Months later, each of the Guardians’ attempts to find a place in Earth society and is met with difficulty. Charlie-27 takes a job as a construction worker but finds his supervisor’s condescending treatment unacceptable. Martinex endeavors to resume his scientific studies but encounters prejudice. Vance yearns for the touch of a female and suffers almost unbearable anguish, knowing that his imprisoned body can never again know love. Yondu, as the last member of his race, is filled with survivor’s guilt and, moreover, is unable to connect with Earth on a spiritual level, circumstances that lead him to contemplate suicide. (Pretty dark stuff for a Code-approved book, eh?) Starhawk, aware of their turmoil, teleports all four onto their ship, the Captain America, and proposes a mission which will take them to the center of the galaxy.

After a short stop-off at Centauri-IV, so that Yondu can commune with his gods to ask for good fortune on their mission, the Guardians resume their journey, only to encounter an ostensibly hostile spacecraft. It’s a small vessel, so they use the tractor beam to bring it aboard. A young woman with fiery hair (literally) emerges and, believing her captors to be Badoon, points a gun at Vance. Once they have managed to convince her that they are not enemies, she tells them that her name is Nikki and that she escaped the Badoon invasion of Earth’s mining colony on Mercury. Taking the family spacecraft after her parents’ murder, she flees into space, surviving on food she finds on a derelict cargo vessel, and spends her time scavenging for viands on uninhabited planets and educating herself via the ship’s library.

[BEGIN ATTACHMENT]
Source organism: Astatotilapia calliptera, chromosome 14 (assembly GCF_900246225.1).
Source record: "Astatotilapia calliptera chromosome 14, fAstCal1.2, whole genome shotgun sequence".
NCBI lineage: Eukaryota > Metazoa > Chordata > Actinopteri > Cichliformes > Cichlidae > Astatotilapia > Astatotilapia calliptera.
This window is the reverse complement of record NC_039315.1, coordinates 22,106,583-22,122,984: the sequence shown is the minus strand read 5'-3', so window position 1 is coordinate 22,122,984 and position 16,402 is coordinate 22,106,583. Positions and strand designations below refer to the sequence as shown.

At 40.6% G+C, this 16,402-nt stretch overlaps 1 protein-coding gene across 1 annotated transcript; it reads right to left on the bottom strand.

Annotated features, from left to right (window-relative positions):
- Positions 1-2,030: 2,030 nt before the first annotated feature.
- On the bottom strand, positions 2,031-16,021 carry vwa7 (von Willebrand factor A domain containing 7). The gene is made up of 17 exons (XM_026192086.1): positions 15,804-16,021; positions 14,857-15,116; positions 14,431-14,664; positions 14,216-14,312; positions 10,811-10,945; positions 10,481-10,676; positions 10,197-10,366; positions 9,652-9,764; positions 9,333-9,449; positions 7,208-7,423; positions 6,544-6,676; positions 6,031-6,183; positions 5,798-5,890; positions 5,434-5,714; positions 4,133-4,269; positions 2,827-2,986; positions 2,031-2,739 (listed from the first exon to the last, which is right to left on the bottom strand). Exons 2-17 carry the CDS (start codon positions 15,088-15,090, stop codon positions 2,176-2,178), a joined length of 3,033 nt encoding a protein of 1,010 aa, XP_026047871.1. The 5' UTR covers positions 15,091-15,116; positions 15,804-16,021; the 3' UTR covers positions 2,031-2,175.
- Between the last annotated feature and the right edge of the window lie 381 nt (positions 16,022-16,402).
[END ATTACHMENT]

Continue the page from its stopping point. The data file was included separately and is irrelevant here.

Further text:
After listening to her tale, Starhawk realizes that the worlds she visited had supported life at one time but that some alien force had devoured it. He describes the force as being akin to a vampire, sustaining itself on exploding galaxies, and being “infinitely old, incalculably powerful, and insatiably hungry.” It doesn’t take them long to find the creature, and Starhawk volunteers to confront it alone. Charlie-27 activates the teleport mechanism, and the enigmatic hero materializes in the vacuum of space, equipped with only a “biocorder” that will send back readings about the creature for analysis.
Yondu describes the creature as “Karanada, the Emptiness that Devours” and says that his people foresaw its coming eons ago. Starhawk, despite his best efforts, begins to succumb to the profound, nauseating cold emanating from the thing and is drawn into its gaping maw. It then turns its attention on the Captain America. They try to get out of range, but the Karanada blasts the ship with its inscrutable “anti-energy.” The vessel’s systems failing, the crew prepares to abandon ship.

The bulk of the Guardians’ exploits, including these two issues, were penned by Steve Gerber, one of Marvel’s most prolific and imaginative writers of the Bronze Age, and they comprise some of the best comics ever produced. The complex narrative unfolds at a near-perfect pace, and the superb characterizations are achieved in a remarkably brief space. Illustrated by Al Milgrom, every panel seems on the verge of bursting. It’s impossible to not get sucked into the intensely-immersive story.

This series is a prime example of why the Bronze Age captivates me so.

The team’s earliest adventures have been collected in Guardians of the Galaxy: Earth Shall Overcome, a hardcover in Marvel’s “Premiere Edition” line. The Marvel Presents issues can be found in another volume in the same series titled Guardians of the Galaxy: The Power of Starhawk. Both retail for $25.

Matt Sunrich, a great fan of the Bronze Age of comic books, maintains two blogs: The Other Other Castle, about Bronze-Age sword and sorcery, and Forging the Dark Knight, concerning Bronze-Age Batman.